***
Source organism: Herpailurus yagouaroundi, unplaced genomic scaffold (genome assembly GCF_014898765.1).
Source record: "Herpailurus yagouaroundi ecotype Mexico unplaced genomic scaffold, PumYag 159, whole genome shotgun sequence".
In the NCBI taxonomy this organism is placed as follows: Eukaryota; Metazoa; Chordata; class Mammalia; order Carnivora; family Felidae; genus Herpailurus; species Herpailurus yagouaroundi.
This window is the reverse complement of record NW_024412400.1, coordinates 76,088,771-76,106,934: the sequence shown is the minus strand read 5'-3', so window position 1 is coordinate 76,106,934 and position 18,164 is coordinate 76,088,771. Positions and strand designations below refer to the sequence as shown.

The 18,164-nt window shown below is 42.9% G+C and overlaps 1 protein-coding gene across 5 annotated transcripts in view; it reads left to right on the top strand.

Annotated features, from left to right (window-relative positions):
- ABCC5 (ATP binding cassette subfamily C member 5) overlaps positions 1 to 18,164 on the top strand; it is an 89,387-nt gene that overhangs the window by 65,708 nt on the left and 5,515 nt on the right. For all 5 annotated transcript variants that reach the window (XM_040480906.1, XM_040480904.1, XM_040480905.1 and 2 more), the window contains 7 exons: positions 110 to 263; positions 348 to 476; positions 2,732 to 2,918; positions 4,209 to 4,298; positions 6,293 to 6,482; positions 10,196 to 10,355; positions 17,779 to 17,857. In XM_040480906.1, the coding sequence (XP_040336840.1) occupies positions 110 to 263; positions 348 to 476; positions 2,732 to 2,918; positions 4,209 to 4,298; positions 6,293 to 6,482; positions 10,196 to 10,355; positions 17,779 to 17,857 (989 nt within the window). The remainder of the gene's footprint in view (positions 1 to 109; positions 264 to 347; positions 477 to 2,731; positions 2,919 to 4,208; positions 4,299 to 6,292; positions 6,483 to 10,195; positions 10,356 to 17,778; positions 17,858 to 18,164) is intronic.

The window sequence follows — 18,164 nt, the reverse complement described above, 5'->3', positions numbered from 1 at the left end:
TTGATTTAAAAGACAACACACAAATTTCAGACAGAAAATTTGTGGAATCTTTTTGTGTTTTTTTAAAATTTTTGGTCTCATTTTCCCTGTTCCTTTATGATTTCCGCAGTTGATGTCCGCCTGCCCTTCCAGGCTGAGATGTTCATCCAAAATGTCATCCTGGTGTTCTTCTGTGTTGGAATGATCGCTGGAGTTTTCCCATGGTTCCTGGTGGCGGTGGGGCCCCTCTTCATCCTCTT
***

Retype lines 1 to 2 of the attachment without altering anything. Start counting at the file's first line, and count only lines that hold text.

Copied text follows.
Source organism: Herpailurus yagouaroundi, unplaced genomic scaffold (genome assembly GCF_014898765.1).
Source record: "Herpailurus yagouaroundi ecotype Mexico unplaced genomic scaffold, PumYag 159, whole genome shotgun sequence".